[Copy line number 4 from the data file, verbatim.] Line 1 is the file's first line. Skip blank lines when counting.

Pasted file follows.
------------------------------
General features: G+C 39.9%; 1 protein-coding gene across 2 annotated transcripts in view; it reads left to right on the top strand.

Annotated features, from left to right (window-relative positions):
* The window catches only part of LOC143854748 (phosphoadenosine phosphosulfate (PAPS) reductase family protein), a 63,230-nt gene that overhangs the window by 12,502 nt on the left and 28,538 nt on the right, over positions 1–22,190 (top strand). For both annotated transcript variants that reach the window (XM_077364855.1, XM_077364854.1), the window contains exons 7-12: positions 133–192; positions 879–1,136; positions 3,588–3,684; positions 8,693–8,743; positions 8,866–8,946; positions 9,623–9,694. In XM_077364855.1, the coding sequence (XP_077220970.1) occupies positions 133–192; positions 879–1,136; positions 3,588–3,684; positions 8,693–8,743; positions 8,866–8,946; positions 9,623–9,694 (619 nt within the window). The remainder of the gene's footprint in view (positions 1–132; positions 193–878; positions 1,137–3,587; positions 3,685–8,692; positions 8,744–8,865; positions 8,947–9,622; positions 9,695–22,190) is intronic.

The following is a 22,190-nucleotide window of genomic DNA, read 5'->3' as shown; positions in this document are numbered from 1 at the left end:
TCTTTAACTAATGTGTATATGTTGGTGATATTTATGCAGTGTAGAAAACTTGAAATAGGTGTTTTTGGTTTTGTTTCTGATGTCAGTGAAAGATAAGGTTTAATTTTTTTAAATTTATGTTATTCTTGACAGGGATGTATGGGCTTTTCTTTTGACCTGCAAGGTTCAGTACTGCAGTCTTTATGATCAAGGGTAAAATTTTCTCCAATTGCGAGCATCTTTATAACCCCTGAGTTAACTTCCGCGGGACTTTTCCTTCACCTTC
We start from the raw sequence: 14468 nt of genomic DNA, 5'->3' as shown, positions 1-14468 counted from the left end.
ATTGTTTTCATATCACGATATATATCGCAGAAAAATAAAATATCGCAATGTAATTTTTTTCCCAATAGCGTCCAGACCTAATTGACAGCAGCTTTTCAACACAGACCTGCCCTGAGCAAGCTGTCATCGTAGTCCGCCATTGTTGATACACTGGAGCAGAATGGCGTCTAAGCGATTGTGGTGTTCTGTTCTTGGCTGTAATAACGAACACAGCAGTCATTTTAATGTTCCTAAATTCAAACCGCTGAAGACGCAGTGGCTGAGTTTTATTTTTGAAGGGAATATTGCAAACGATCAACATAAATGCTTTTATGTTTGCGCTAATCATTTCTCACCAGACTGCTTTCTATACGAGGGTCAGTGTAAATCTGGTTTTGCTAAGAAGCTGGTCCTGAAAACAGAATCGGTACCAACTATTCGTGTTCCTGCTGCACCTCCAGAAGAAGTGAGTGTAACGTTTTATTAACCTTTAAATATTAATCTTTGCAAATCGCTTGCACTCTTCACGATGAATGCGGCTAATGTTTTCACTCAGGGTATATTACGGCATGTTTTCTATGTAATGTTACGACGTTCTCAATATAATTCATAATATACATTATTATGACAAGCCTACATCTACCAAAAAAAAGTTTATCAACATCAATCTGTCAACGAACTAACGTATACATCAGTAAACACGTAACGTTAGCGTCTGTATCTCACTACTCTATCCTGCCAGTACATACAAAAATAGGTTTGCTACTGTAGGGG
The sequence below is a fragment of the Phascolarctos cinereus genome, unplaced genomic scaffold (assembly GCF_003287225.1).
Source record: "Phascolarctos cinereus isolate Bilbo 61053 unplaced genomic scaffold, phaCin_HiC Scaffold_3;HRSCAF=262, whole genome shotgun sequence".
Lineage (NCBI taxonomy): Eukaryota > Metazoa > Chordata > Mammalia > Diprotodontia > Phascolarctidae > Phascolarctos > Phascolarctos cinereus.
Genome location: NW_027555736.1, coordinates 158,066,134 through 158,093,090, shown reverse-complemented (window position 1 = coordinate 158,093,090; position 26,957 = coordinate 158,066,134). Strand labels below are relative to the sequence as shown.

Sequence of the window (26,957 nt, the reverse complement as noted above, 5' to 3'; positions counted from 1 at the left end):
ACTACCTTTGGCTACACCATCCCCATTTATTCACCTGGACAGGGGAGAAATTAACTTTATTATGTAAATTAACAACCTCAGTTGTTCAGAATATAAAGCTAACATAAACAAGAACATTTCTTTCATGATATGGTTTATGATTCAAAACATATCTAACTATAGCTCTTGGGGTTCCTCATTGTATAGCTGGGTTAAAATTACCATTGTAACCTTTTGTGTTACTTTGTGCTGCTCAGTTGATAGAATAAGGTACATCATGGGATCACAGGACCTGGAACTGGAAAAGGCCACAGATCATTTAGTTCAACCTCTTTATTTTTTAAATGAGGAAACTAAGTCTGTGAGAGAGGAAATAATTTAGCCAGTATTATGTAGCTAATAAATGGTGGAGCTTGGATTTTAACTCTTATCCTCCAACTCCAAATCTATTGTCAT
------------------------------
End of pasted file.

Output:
The following is a 22,190-nucleotide window of genomic DNA, read 5'->3' as shown; positions in this document are numbered from 1 at the left end: